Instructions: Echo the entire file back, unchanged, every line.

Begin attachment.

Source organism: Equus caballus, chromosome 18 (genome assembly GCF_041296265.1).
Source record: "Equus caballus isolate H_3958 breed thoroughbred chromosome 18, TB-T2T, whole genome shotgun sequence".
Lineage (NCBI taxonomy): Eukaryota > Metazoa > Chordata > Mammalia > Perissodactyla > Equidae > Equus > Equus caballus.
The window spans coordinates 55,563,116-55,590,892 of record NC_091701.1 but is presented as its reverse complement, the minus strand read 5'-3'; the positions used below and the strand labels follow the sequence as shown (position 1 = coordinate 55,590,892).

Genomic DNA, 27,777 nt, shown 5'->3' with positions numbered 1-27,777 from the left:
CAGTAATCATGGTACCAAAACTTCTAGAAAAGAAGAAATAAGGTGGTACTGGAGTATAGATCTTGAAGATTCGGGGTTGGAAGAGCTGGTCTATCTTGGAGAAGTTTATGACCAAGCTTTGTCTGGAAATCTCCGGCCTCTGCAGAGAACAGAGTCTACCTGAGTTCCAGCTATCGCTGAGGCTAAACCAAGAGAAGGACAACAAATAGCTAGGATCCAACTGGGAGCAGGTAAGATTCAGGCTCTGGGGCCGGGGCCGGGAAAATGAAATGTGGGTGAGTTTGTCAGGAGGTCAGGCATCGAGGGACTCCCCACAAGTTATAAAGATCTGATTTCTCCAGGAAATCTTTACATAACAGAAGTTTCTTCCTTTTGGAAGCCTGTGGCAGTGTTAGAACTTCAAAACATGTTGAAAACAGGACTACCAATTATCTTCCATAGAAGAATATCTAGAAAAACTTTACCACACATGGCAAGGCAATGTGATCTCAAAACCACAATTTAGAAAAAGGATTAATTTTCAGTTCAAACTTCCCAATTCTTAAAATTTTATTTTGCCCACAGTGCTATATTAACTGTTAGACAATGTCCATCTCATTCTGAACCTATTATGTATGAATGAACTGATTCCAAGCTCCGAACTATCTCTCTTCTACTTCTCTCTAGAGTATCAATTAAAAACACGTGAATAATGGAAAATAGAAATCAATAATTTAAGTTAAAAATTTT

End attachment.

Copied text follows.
Source organism: Equus caballus, chromosome 18 (genome assembly GCF_041296265.1).
Source record: "Equus caballus isolate H_3958 breed thoroughbred chromosome 18, TB-T2T, whole genome shotgun sequence".
Lineage (NCBI taxonomy): Eukaryota > Metazoa > Chordata > Mammalia > Perissodactyla > Equidae > Equus > Equus caballus.
The window spans coordinates 55,563,116-55,590,892 of record NC_091701.1 but is presented as its reverse complement, the minus strand read 5'-3'; the positions used below and the strand labels follow the sequence as shown (position 1 = coordinate 55,590,892).

Genomic DNA, 27,777 nt, shown 5'->3' with positions numbered 1-27,777 from the left:
CAGTAATCATGGTACCAAAACTTCTAGAAAAGAAGAAATAAGGTGGTACTGGAGTATAGATCTTGAAGATTCGGGGTTGGAAGAGCTGGTCTATCTTGGAGAAGTTTATGACCAAGCTTTGTCTGGAAATCTCCGGCCTCTGCAGAGAACAGAGTCTACCTGAGTTCCAGCTATCGCTGAGGCTAAACCAAGAGAAGGACAACAAATAGCTAGGATCCAACTGGGAGCAGGTAAGATTCAGGCTCTGGGGCCGGGGCCGGGAAAATGAAATGTGGGTGAGTTTGTCAGGAGGTCAGGCATCGAGGGACTCCCCACAAGTTATAAAGATCTGATTTCTCCAGGAAATCTTTACATAACAGAAGTTTCTTCCTTTTGGAAGCCTGTGGCAGTGTTAGAACTTCAAAACATGTTGAAAACAGGACTACCAATTATCTTCCATAGAAGAATATCTAGAAAAACTTTACCACACATGGCAAGGCAATGTGATCTCAAAACCACAATTTAGAAAAAGGATTAATTTTCAGTTCAAACTTCCCAATTCTTAAAATTTTATTTTGCCCACAGTGCTATATTAACTGTTAGACAATGTCCATCTCATTCTGAACCTATTATGTATGAATGAACTGATTCCAAGCTCCGAACTATCTCTCTTCTACTTCTCTCTAGAGTATCAATTAAAAACACGTGAATAATGGAAAATAGAAATCAATAATTTAAGTTAAAAATTTT